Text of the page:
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The last item in this month’s box is a granola bar from Providence Granola, a Rhode Island based granola company that employs refugees from across the globe. All the profits from Providence Granola Project are used to fund the organizations job training program which helps newly resettled refugees prepare to enter the workforce.

What a wonderful box, I hope you guys enjoy it as much as I do!

 

 

 

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July Box

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Two of the items in this month’s box are handmade from amazing organizations that support refugees and survivors of human trafficking.  The first is a candle from Prosperity Candle, an organization that helps provide living wages to female artisans in need and inspires women to thrive.

Every Prosperity candle is artfully handmade by a woman artisan earning a living wage and building a brighter future for herself and her family. Wax is carefully blended with the perfect amount of fragrance, then hand poured into vessels one by one. Each candle comes with the story of the woman who made it, from her hands to yours.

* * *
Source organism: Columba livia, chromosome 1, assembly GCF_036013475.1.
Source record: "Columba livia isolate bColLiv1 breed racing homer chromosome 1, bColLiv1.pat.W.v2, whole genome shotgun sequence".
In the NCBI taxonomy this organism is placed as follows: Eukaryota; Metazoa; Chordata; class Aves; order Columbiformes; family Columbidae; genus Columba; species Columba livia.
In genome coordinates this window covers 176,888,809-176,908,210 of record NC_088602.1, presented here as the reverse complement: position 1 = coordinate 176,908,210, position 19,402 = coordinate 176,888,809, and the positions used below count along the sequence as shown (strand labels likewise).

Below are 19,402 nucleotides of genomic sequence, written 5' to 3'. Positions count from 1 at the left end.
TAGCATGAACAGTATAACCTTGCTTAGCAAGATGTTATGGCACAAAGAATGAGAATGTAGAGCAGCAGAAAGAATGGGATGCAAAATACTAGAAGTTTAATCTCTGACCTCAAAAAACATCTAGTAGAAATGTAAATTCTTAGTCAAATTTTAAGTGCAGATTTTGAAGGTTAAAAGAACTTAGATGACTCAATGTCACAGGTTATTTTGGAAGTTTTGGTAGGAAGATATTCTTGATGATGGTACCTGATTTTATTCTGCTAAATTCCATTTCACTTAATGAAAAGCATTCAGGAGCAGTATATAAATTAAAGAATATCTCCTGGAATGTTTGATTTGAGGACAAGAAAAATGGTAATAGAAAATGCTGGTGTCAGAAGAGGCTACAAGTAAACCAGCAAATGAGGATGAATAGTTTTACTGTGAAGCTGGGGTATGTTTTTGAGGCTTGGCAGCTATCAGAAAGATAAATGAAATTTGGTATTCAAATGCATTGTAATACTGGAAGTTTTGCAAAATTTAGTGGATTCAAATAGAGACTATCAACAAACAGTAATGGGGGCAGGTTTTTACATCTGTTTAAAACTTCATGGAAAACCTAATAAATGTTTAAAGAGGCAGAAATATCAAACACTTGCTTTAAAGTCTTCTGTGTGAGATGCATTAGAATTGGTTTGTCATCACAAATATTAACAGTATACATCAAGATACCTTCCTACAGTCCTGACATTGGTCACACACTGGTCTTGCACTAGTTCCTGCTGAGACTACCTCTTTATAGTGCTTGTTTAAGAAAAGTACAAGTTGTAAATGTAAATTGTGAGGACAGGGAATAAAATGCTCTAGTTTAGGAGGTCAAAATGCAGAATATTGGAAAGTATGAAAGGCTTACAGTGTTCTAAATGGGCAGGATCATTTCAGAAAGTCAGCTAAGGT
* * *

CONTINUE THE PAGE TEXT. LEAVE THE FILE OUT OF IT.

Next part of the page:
You can visit them and see all their wonderful items at www.prosperitycandle.com

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The second item is shea body butter from Fields of Hope, an organization that provides professional skills training, counseling, and mentoring for survivors of human trafficking in order to empower them with hope for a brighter future.

At Fields of Hope, female survivors of human trafficking (ages 15 and up) receive paid educational fellowships for up to one year.  Our job site is located in Charlotte, NC. This opportunity gives her the chance to receive valuable job skills training, spiritual mentorship, counseling, and accountability. The heart of the program is our survivor-inspired curriculum , Whispers of Hope, which provides her with challenging learning opportunities and leadership training. She also has the chance to receive hands-on job shadowing at partnering  local businesses. 

You can see their products and learn more about what they are doing here: www.fieldsofhopeusa.com